I recently saw a video posted on my LinkedIn feed featuring stand up comic Amit Tandon. In one of his segments, Tandon makes a fascinating case for why he believes women are more intelligent than men. (I’m with him on this.) One thing he said that resonated with me is he doesn’t think Indian men are less intelligent; they’re just brought up stupid. The only expectation from an Indian male is the expectation of his birth. Hilarious if it weren’t for the excruciating ring of truth to it.
Women, on the other hand, are expected to pull their weight in the home from an early age, in school and college. If they are urban, they’re expected to find a great job with a good company in the hope this will enhance their prospects and guarantee a good marriage. And the unfortunate segue is that marriage or children are often the end of a promising career. I may be generalising here, but when this is true for over 90% of all Indian women, generalisation is warranted.
A McKinsey report from 2015 makes a compelling economic argument for gender parity in the workplace. The report states that $700 billion of additional annual GDP in 2025 could be added in India by fully bridging the gender gap in the workplace – 16% higher than business as usual GDP in 2025. That India can bring 68 million more women into the workforce by 2025, 70% of these from the top 10 states.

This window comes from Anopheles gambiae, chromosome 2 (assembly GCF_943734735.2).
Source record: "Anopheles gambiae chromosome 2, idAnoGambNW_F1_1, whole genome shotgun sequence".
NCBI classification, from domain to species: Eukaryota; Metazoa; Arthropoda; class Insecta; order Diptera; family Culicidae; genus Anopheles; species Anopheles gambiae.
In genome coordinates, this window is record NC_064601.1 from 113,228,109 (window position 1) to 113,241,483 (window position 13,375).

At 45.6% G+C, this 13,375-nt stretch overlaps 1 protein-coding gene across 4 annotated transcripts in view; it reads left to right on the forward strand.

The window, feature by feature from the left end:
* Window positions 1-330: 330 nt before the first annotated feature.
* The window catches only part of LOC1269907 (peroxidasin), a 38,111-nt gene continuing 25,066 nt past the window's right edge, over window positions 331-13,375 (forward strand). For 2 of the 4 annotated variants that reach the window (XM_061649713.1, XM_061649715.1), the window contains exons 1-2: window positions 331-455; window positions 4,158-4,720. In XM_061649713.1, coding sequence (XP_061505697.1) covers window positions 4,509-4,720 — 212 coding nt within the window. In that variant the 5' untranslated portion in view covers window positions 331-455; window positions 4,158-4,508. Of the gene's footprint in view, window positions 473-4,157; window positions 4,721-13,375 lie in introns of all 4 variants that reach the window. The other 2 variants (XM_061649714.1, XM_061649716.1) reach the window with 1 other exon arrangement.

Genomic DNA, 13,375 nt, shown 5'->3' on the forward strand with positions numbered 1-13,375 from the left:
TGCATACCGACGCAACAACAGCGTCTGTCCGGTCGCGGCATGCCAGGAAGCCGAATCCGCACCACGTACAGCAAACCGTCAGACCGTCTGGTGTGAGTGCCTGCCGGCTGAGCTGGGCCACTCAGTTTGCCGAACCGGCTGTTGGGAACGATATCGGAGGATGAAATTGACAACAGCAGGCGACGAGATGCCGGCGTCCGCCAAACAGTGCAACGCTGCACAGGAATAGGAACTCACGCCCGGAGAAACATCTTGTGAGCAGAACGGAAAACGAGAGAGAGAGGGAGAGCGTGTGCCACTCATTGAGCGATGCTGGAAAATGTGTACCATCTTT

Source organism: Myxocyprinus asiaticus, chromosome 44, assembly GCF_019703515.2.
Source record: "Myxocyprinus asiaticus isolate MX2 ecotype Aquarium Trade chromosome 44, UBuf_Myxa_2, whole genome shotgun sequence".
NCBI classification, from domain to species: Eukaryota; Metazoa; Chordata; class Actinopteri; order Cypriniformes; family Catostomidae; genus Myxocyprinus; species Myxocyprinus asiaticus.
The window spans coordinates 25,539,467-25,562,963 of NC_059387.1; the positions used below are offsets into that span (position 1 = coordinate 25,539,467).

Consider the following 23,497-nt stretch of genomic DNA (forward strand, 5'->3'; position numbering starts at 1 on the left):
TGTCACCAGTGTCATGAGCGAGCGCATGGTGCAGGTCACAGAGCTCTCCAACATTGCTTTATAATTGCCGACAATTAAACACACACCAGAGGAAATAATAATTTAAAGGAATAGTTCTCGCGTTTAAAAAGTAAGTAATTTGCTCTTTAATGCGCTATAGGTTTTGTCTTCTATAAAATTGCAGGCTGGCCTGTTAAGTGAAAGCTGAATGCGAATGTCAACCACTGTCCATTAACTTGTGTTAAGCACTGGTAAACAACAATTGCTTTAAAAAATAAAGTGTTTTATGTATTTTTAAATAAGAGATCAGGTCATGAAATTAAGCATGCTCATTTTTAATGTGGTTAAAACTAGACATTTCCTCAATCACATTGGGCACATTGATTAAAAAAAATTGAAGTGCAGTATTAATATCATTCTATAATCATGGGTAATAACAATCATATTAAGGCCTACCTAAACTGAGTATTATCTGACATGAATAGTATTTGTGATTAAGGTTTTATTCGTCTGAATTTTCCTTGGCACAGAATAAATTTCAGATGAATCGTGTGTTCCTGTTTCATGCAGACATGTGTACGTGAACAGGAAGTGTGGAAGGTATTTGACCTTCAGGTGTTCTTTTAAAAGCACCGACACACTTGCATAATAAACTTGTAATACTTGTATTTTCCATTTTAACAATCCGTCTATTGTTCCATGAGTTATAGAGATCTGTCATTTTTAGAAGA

Makes you wonder then why we aren’t hiring more women or doing more to make it easier for them to continue their careers without penalty after they have children. I’ll be honest here. This problem is at Fabtech too. Fabtech’s current gender parity isn’t something I’m proud of. But we are changing this, starting now. And my reasons aren’t only economic.
- Representation: Women account for 48.5 percent of our population. And they are severely under-represented everywhere, whether in access to sanitation facilities or government or corporate leadership. Women hold only 7.7% of board seats and just 2.7% of board chairs. 54% of companies on the Bombay Stock Exchange 100 have no women board directors.
- Financial Inclusion: Women must have parity on financial independence. Not only does this add to purchase power but it makes women the masters of their destiny, the same freedom men enjoy. And this can take many forms – for example, organisations like Rang De are doing stellar work to encourage women entrepreneurs through microloans.
- Complementing Energies: Women are multi-taskers, patient, analytical and focused. They are nurturers and team players. Gender parity in the workplace is a great way to bring together different energies that complement each other.
- Role Models: The next generation of women needs more role models like Indira Nooyi, Kiran Majumdar Shaw, Sairee Chahal and my veteran colleagues Melitta, Rajshri, Sangeeta and Saroja to look up to. And the more women in the workplace, the larger the pipeline to leadership.
- Organisational Culture: Gallup studies show women managers have more engaged teams than men which in turn means higher-performing teams. Women managers are better at giving feedback, developing, motivating and inspiring others, building relationships and integrity and engaging in self-development, collaboration and teamwork.
We’re committed to achieving gender parity at Fabtech by 2021, and we’re working on a plan to get there. I know it is going to take a lot of work and a lot of constructive changes to make this happen, but like everything else we set our minds to, we will make it happen. And we’ll probably get there faster with more women applying to work with us now as we chart our course for a workplace with gender parity. So send us your CV. Help us make a change.
This post originally appeared on LinkedIn Pulse.